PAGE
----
EPA’s huge Christmas gift to special interests

EPA Administrator Andrew Wheeler, with the stroke of a pen, gave a huge Christmas gift to some very powerful special interests — chemical companies, big agriculture, oil and gas firms, and shady real estate developers. In doing so, he put the safety of one-third of the American public’s drinking water at risk. Merry Christmas!

He gave them a brand new WOTUS, “waters of the United States” a definition at the heart of an environmental controversy that has been brewing for decades. The Clean Water Act of 1972, one of the seminal environmental laws of our country, prohibits discharging pollution into water bodies like rivers and lakes and wetlands without a permit. But it is only as good as the definition of the statute’s key term — the “waters of United States,” which Congress left for the Environmental Protection Agency (EPA) to define. And that definition has been in flux ever since, with the numerous iterations and court interpretations literally muddying the waters.


After a series of water catastophes, including the water in the southern end of Lake Erie turning a putrid shade of “grinch” green and the city of Flint’s water turning up with unhealthy levels of lead, President Obama’s administration put in place the most detailed definition of “waters of the U.S.” yet in 2015.

The new rule provided for the first time comprehensive protection by applying the Clean Water Law to most water bodies and wetlands in the U.S. You see, the water in lakes and ponds, rivers, streams and wetlands in our country is not as “crystal clean” as President Trump would have you believe

In fact, the U.S. ranks 29th overall in terms of water quality — and 54th when it comes to heavy metals and lead. Here are the facts, according to the Environmental Protection Agency itself:

  • More than two-thirds (71 percent) of our lakes, reservoirs and ponds, covering more than 13 million acres (larger than the size of the state of West Virginia) contain some measurable level of pollution
  • More than half (53 percent) of rivers and streams, or 580,000 miles worth, also contain measurable pollution
  • About 25 percent of rivers and 22 percent of lakes and reservoirs that supply drinking water contain measurable pollution

And actual conditions may be even worse — the EPA’s statistics are based on only those waters that have been tested or evaluated — well less than 50 percent in each category. As for the rest, who knows?

The rollback of the WOTUS rule does three detrimental things:

  • It shrinks greatly the types of water bodies that had been a WOTUS under the Obama rule so that only the largest and most expansive are covered
  • It expands the types of water bodies that are categorically excluded such as groundwater and agricultural drainage ditches
  • It limits the wetlands that are covered to only those with a continuous water connection to a WOTUS

What does that mean in real terms? It eliminates protection for 2 million miles of streams and 20 million acres of wetlands. Those are no longer safe from having chemicals and sewage dumped in them. Even if that dumping causes harm to the public — there is nothing that can be done about it because from now on it will be totally lawful.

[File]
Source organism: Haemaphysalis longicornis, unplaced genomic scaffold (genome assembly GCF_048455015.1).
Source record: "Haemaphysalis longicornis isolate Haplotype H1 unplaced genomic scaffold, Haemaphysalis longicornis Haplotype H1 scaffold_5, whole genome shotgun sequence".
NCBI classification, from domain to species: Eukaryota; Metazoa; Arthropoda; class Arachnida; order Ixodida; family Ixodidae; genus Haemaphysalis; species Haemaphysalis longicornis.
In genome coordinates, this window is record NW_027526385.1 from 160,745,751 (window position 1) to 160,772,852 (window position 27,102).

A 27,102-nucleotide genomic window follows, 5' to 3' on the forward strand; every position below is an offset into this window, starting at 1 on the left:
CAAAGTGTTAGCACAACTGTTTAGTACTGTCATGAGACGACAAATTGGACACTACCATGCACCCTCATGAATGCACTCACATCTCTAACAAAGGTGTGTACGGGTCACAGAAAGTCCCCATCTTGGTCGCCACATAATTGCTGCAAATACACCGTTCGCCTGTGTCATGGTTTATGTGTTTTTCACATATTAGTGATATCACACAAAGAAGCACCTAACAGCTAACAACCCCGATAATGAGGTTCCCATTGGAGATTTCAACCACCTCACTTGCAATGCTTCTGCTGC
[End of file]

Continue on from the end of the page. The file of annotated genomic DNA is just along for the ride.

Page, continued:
The truth is that we have a massive poisoned water problem in this country. Just ask the 110 million Americans who have been exposed to toxic chemicals in their drinking water called PFASs that are used in making flame-retardants and metal coatings and have been documented at 172 sites in 40 states.

Or the Americans who were made ill by the two different types of toxic algae that have persisted in Lake Okeechobee and along the Florida coastline for months, killing fish and making it impossible to go to the beach, much less swim in these waters.

One study there showed that hospital admittances for respiratory problems jumped 54 percent as a result of the toxic algae in Florida. Exposure to it is akin to being tear-gassed, and eating fish that has been exposed to the toxic algae can be deadly.

Or ask the Americans who have most recently been made ill by eating romaine lettuce tainted with E coli bacteria, or the millions of American businesses and consumers who had to throw out perfectly good heads of romaine lettuce because we had no way to trace the dirty irrigation water source.

So when the new Congress begins its work in January, with Democrats able to control at least part of the legislative agenda, the first thing the House of Representatives should do is pass a law to reinstate the Obama administration’s WOTUS rule, and dare members of Congress to vote against it. I’m betting they won’t and here is why: because 80 percent of Americans are worried about the safety of freshwater and drinking water.

Indeed, polluted drinking water and the pollution of rivers, lakes and reservoirs are at the top of the list of Americans’ concerns about the environment and have been for decades. Just look at the farm bill that passed this week with overwhelming bipartisan support — it included billions of dollars to begin to deal with the problem of tainted water from agricultural pollution. The American public wants crystal clean water. The new Congress should at least try to give it to them by taking away Trump’s WOTUS.

Monica Medina was the principal deputy administrator of NOAA from 2009 to 2012. Medina is the co-founder and co-publisher of the largest daily independent environmental newsletter in the U.S., Our Daily Planet. Follow her on Twitter at @MonicaMedinaDC.